[62 NJSuper Page 248]
September 11, 1959, and the director, under date of March 26, 1959, advised the Department of Civil Service in writing as follows:
"Please be advised that I have not made permanent appointment of Patrolman Walter Sogliuzzo from your certification for Sergeant, dated March 11, 1959, due to the fact that the starting date of appointment which was to be September 11, 1959 was not agreeable to Patrolman Walter Sogliuzzo, who declined to sign the CS-6 Form on Tuesday, March 24, 1959 about 2 P.M., in the presence of Mr. James Lanzetti my Administrative Clerk."
In upholding the action of the director, the Commission determined in part as follows:
"Appellant (number 12) and numbers 13 and 14 were all honorably discharged veterans and under the law could not be passed over for a non-veteran under R.S. 11:27-6. However, the appointing authority was clearly entitled to make each appointment from a list of three. Having appointed the first eleven in succession the three eligibles for the twelfth vacancy were numbers 12, 13 and 14, all with equal veterans' standing.
There can be no question in view of the above facts that Director Marotta acted properly in appointing the first eleven names on the certified eligible list for appointment March 19, 1959, from a list that was due to expire March 14, 1959. In making the twelfth appointment Director Marotta by law was entitled to a choice of three names. The next three names in order, appellant as number 12, 13 and Joseph Marotta as number 14 all had equal veteran's standing. Director Marotta's action was legally proper, therefore, in appointing the third of that eligible group to the twelfth immediate vacancy. His appointments of numbers 13 and 15 to future vacancies, September 11, 1959, in which these appointees acquiesced were not challenged and are not before this tribunal. By the same token appellant in electing to contest the immediate appointment of Marotta and not signing the required C.S. 6 form waived his rights to the September appointment as the eligible list expired March 14, 1959."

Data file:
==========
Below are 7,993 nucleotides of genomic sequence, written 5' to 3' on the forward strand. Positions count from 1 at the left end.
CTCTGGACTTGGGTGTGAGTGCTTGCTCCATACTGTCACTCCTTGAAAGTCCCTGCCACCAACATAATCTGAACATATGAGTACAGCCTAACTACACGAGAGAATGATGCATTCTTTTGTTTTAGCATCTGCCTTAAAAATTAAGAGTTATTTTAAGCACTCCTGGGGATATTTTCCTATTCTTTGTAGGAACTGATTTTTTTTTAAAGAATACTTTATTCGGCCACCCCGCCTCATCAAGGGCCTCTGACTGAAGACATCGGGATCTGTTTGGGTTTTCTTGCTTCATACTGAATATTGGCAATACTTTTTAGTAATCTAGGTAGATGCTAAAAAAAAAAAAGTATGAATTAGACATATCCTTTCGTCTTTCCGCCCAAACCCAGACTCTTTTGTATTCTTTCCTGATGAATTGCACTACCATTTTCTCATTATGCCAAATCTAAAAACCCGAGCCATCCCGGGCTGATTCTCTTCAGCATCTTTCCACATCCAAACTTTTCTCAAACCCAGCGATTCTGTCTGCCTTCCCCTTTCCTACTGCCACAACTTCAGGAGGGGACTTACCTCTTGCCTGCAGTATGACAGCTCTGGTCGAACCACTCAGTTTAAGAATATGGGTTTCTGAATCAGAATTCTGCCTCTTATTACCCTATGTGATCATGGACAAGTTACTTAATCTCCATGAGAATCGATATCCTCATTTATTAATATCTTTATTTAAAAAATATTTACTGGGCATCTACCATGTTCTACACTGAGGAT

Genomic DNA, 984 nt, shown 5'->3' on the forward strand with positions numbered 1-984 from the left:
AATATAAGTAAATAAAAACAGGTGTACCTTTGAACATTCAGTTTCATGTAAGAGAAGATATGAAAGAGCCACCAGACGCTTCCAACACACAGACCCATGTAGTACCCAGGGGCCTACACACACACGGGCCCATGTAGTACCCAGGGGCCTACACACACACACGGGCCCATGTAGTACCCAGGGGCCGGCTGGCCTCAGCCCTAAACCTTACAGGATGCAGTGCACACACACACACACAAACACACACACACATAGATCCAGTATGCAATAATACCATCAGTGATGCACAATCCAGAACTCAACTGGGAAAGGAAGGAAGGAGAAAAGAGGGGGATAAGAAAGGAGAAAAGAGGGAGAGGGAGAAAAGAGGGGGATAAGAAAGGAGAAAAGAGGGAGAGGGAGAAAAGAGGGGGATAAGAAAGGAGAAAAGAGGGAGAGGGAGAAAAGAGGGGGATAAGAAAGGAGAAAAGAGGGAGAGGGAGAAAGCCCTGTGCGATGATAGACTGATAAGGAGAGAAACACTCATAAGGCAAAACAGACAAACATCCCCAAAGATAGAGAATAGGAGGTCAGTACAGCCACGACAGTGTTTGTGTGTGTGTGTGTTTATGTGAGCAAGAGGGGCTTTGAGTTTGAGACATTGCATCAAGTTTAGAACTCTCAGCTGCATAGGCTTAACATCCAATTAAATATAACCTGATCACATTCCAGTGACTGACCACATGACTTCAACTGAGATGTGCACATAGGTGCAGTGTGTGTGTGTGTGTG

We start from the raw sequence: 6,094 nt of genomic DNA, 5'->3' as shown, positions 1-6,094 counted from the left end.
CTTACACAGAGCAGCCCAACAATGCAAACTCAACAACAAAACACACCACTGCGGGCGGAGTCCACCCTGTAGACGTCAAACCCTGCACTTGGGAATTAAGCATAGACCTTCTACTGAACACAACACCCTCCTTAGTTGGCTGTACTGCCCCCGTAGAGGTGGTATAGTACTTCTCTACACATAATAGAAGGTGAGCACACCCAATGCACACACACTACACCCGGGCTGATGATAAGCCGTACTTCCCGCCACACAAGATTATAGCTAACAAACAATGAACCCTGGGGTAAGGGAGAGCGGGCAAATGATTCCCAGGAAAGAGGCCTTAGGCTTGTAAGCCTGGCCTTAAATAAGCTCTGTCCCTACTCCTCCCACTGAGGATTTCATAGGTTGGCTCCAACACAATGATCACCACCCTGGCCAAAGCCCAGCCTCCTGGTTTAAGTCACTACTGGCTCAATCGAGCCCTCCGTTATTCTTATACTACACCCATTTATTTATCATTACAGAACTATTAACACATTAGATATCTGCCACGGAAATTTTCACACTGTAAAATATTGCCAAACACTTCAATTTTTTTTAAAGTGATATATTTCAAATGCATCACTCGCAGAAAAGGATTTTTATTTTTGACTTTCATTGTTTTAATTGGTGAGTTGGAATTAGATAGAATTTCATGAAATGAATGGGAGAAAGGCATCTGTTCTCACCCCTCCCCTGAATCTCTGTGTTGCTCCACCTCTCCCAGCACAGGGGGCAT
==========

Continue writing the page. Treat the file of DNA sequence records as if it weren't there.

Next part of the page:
In passing on the propriety of the Commission's action, preliminarily we note the pertinent portions of the following Civil Service rules, duly adopted by the Civil Service Commission:
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"Rule 42. Certification of the names of eligibles for permanent competitive work.
Rule 44. Appointment, notice and beginning work.
In challenging the action of the Civil Service Commission, appellant concedes, as stated in his brief, that under the applicable rule, "an appointing authority ordinarily has a choice of one out of three in appointments and promotions," but argues that such discretion is not absolute; that the promotion of Joseph Marotta in the case at bar was simply an act of nepotism and that merit and fitness of the appointee did not dictate the selection. The Commission found that the promotions effective March 19, 1959, were "legally proper and within his [the director's] power." This determination of the Commission, approving the action of the director as the appointing authority, should not on review be upset by us "in the absence of an affirmative showing that it was arbitrary, capricious or unreasonable, or not supported by the evidence, or that the Commission disregarded or failed to recognize the legislative policies enunciated in the Civil Service Act." Marro v. Civil Service Dept. , 57 N.J. Super. 335, 346 (App. Div. 1959); Greco v. Smith , 40 N.J. Super. 182, 184-185 (App. Div. 1956).
The eligibility of Joseph Marotta for promotion to the sergeancy had been determined earlier by the Civil Service Department as the result of competitive examination. His eligibility cannot properly be challenged. The record is barren of any evidence assailing his ability or fitness to measure up to the responsibilities of the new position.
Within the limits defined by the aforesaid rules and the applicable statutes, N.J.S.A. 11:22-16 and R.S. 11:23-4, the director had the right to make the selection
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of the twelfth patrolman for appointment to the sergeancy, effective March 19, 1959, by appointing any of the three whose names had been certified, i.e. , No. 12 (Sogliuzzo), No. 13 (George Hove) or No. 14 (Joseph Marotta), all veterans. He chose Marotta. There is nothing in the applicable statutes or rules which renders nugatory the appointing authority's discretionary selection for promotion of a person already declared eligible, merely because that person is related to the appointing authority. Appellant relies heavily on the director's passing observation, in his aforesaid conversation with appellant, that "blood is thicker than water." This phrase cannot be used as a basis for declaring that a relative of the appointing authority, who is otherwise qualified, cannot be the selected appointee within the discretion vested in that authority. Specifically, it cannot be used in the instant case to void the selection of Joseph Marotta on the theory that the director in making the selection was not motivated by a variety of other sound reasons which he elected not to declare, or which he was under no duty to declare, to appellant.
We have examined the remaining points raised by appellant and find them without merit. The action of the Civil Service Commission is affirmed.